“Following the death of Harry Dunn in Northamptonshire, the Crown Prosecution Service has today authorised Northamptonshire Police to charge Anne Sacoolas with causing death by dangerous driving,” Chief Crown Prosecutor Janine Smith said in a statement.
“The Director of Public Prosecutions has met with Harry Dunn’s family to explain the basis of the decision we have made following a thorough review of the evidence available,” she said.
Smith added: “May I remind all concerned that criminal proceedings against Anne Sacoolas are now active and that she has a right to a fair trial. It is extremely important that there should be no reporting, commentary or sharing of information online which could in any way prejudice these proceedings.”
Although Sacoolas at first cooperated with British police, she later claimed diplomatic immunity under international law and returned to the United States — despite telling police she had no plans to do so.
In Britain, causing death by dangerous driving carries a maximum penalty of 14 years in prison and a disqualification from driving for at least two years.
“We express our deepest sympathies and offer condolences to the Dunn family for their loss,” a U.S. Department of State spokesperson said Friday. “We will continue to look for options for moving forward. We are disappointed by today’s announcement and fear that it will not bring a resolution closer. … We do not believe that the UK’s charging decision is a helpful development.”
Foreign Secretary Dominic Raab said Friday: “I welcome the taking of a charging decision, which is an important step towards justice for Harry and towards solace for his family, but it is not the end.” He added: “I hope that Anne Sacoolas will now realize the right thing to do is to come back to the UK and cooperate with the criminal justice process.”
Dunn’s devastated parents have spent recent months appealing to British authorities and President Trump to send Sacoolas back to Britain to face court proceedings.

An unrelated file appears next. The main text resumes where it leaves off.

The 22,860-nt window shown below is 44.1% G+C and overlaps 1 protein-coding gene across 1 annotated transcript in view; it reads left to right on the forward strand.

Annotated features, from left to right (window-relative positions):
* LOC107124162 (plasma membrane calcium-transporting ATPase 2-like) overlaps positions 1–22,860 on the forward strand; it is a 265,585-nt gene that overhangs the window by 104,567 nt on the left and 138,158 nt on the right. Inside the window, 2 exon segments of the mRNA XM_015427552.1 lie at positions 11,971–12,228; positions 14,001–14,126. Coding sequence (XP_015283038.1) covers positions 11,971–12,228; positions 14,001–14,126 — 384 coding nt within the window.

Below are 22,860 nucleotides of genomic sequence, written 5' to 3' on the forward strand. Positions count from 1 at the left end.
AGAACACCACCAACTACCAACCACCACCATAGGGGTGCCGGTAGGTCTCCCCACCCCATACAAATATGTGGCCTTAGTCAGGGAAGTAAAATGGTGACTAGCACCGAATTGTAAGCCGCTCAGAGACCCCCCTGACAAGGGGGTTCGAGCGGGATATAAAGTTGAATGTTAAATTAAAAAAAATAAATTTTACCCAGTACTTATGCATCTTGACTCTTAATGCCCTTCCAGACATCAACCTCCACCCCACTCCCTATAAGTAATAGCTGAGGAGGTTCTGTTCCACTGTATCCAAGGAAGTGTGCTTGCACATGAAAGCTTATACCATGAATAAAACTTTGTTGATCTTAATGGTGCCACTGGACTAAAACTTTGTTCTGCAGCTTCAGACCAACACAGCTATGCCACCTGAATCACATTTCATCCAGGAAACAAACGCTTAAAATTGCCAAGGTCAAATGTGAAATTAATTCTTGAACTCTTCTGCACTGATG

“President Trump, please listen,” Dunn’s mother, Charlotte Charles, said in an interview with Sky News in October. “We’re a family in ruin. We’re broken. We can’t grieve. Please, please, let her get back on a plane, come back to the U.K.” Charles continued: “We could understand how she’s feeling, but more importantly, she needs to face justice, see what she’s done.”
Tim Dunn, Harry Dunn’s father, said in October: “I’m deeply, deeply disappointed that they think it’s okay to kill a young lad on his bike and they can just walk away.”
Watch the emotional moment Harry Dunn's family find out Anne Sacoolas has been charged with causing death by dangerous driving.— Sky News (@SkyNews) December 20, 2019
Sacoolas was involved in a crash in which Harry Dunn died, but she left the country claiming diplomatic immunity.
More here: https://t.co/Dfwosw0jHT pic.twitter.com/ljc6ZYaCyx
On Friday, the parents were overcome with emotion upon learning of the move to charge Sacoolas in their son’s death.
“Three months of fighting, we’ve done it,” Charles could be heard saying through sobs in a video shared on social media by Sky News.
“We’ve got the charge. This is it,” Tim Dunn said. He called the news “amazing.”
Dunn’s mother has long expressed hope that this day would come, saying Friday that she would “never have been able to rest” without obtaining justice for her son. In recent months, Dunn’s parents have appeared on British and American television in an attempt to raise awareness about the case.
Trump stunned Dunn’s parents during a meeting at the White House in October when he announced that Sacoolas was waiting nearby and was prepared to meet with them.
White House officials were skeptical of having Dunn’s parents and Sacoolas in the West Wing at the same time, but Trump was keen on having a “hug and makeup moment,” a person with knowledge of the discussions said at the time.
Dunn’s parents declined Trump’s offer to meet Sacoolas.
“We’ve said all along we are willing to meet her, but it has to be with therapists and mediators. And that’s not just for us; it’s for her as well,” Charles said later. “To be thrown into a room together with no prior warning, that’s not good for her mental health, and it’s certainly not good for ours.”
The Dunn case sparked outrage in Britain, thrusting the concept of diplomatic immunity under the spotlight. For many, the actions of Sacoolas after the crash called into question whom diplomatic immunity should protect and what exactly it should cover.